Today spacewalks are an almost routine part of space exploration but the very first spacewalk by Alexei Leonov, who died last week at 85, was anything but straightforward.
Born in the Altai region of Siberia on May, 30 1934, he graduated from a selection of air force academies with honours and was quickly picked to be one of the first 20 cosmonauts for the Soviet space program.
Leonov had actually expected to become a professional artist, but his life took a very different turn, as he became a key player in the Space Race. In 1965 the Soviet Union was well ahead of the U.S. in the race to land humans on the moon: they had already launched the first satellite, animal, man and woman into space.
Launched on Voskhod 2, the world's 17th human spaceflight, on March 18, 1965, Leonov made history as the first person to exit his spacecraft for an extravehicular activity (EVA).
"The Earth is round!" he exclaimed, as he caught his first view of the world. "Stars were to my left, right, above and below me. The light of the sun was very intense and I felt its warmth on the part of my face that was not protected by a filter," said Leonov in a 2015 interview with the Fédération Aéronautique Internationale (FAI) on the 50th anniversary of his spacewalk (opens in new tab).
"What remain etched in my memory was the extraordinary silence," he said.
When the Soviet Union learned that the U.S. was planning the first spacewalk their efforts became focused on beating them to it. Leonov underwent 18 months of intensive weightlessness training and, while the U.S. spacewalk was scheduled for June, Leonov was first blasted into orbit on March 18, 1965.
Leonov shared the two-man Voskhod capsule with Pavel Belyayev and once it had completed one orbit, was given the all clear to begin his historic walk. He crawled into the airlock, opened the hatch, slid out and floated into space. The defining memory for Leonov, as he would later recount, was the all-encompassing silence of space.
"It was so quiet I could even hear my heart beat. I was surrounded by stars and was floating without much control. I will never forget the moment. I also felt an incredible sense of responsibility."
For a duration of 12 minutes and nine seconds, the cosmonaut conducted the first ever spacewalk, while connected to the spacecraft by a 5.4-metre (17.6-foot) tether. However, Leonov's true test of skill came when he attempted to return to the ship.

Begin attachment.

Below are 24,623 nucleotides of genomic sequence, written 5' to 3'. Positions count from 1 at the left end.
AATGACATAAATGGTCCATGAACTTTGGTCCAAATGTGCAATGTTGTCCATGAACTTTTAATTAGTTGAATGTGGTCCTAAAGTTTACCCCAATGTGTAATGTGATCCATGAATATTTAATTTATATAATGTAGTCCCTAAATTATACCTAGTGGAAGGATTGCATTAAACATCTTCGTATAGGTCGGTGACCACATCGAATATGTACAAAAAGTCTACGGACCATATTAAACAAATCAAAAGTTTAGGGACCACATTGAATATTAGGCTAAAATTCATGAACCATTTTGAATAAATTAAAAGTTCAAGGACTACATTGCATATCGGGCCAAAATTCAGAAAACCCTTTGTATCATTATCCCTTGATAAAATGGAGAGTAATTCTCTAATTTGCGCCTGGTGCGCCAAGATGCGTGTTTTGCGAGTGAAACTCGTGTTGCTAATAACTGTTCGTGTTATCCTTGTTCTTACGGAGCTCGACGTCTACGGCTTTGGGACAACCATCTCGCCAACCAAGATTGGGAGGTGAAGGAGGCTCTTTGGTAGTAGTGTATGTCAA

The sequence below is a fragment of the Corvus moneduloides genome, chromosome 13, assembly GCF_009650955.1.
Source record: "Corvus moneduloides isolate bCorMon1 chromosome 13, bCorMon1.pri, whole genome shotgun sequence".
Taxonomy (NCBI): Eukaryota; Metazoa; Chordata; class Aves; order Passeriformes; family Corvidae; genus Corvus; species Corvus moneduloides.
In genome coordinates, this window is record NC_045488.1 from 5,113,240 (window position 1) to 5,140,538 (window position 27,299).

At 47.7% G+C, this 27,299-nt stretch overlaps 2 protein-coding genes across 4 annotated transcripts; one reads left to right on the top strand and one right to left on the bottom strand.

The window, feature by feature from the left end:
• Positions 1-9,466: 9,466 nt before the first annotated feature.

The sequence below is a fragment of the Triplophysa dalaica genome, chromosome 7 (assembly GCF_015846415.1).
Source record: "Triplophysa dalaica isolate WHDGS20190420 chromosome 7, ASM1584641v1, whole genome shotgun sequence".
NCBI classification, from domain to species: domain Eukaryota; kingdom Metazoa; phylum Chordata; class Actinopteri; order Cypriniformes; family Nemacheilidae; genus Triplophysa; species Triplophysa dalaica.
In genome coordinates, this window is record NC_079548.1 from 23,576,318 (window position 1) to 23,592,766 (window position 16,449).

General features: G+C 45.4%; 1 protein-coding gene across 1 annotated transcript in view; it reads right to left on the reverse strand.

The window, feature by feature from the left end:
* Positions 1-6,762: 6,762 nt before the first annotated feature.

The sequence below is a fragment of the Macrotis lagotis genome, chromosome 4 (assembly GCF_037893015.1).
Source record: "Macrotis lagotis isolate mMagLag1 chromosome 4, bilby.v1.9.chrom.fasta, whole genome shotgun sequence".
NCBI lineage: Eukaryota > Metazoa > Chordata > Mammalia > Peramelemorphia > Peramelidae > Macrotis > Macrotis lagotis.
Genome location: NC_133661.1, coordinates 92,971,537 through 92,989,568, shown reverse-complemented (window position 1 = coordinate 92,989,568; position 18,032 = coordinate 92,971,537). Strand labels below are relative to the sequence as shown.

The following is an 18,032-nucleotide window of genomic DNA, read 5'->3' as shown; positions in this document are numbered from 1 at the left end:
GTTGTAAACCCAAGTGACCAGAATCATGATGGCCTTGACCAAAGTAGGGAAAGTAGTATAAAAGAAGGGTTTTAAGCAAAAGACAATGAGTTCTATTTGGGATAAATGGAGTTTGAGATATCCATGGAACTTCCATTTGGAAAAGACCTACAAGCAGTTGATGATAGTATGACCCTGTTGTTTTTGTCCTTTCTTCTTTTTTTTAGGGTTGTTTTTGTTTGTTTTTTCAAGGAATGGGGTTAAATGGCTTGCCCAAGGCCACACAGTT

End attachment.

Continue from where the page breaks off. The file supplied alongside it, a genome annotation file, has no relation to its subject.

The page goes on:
Experts had not foreseen the effect the vacuum of space would have on the cosmonaut's suit — it was steadily inflating. As the difference in air pressure caused the suit to balloon out of shape, Leonov's hands were pushed out of the gloves and his feet out of his boots. In fact the suit had ballooned so much that he was unable to return through the airlock and to add even more danger, he only had five minutes before the craft would enter Earth's shadow and be plunged into total darkness.
Acting quickly, Leonov bled some air out of the suit by opening a valve. The suit slowly deflated, but he was already feeling the effects of decompression sickness, with pins and needles in his hands and legs.
Just in time, Leonov managed to force himself through the airlock headfirst and close the hatch behind him. However, Leonov's troubles were far from over: as the capsule attempted
to re-enter Earth's atmosphere it malfunctioned and after an emergency landing, Leonov and Belyayev found themselves hundreds of miles off course in a remote area of the Ural mountains.
For two freezing nights, the men waited in temperatures below zero before they were finally rescued. The Soviet Union were quick to celebrate the mission as a success, but it very nearly ended in disaster.
Leonov was hailed as a hero of the Soviet Union for his spacewalk, but it would be 10 years before he re-entered space. He served as commander on the 1975 Soyuz 19 mission, the first joint Soviet-U.S. space mission, called the Apollo-Soyuz Test Project. His friendly demeanour and efforts to learn English impressed Americans and softened western perceptions of Russian cosmonauts.
After the mission, Leonov continued to play a major role in space exploration for many years, editing the cosmonaut newsletter 'Neptune' and overseeing crew training.
When Leonov entered the Soviet space program, it was focused on beating its American competitors, but when he retired in 1991, it was from a different organisation entirely, with Leonov describing the crew of his joint American and Soviet mission as, "Dear and intelligent people who decided to show all of humanity that we are different…but can work together."
- Astronauts Mourn Alexei Leonov While On a Spacewalk of Their Own (opens in new tab)
- EVA at 50: Cosmonaut Alexei Leonov Took 1st Spacewalk 50 Years Ago (opens in new tab)
- Giant Leaps: Biggest Milestones of Human Spaceflight (opens in new tab)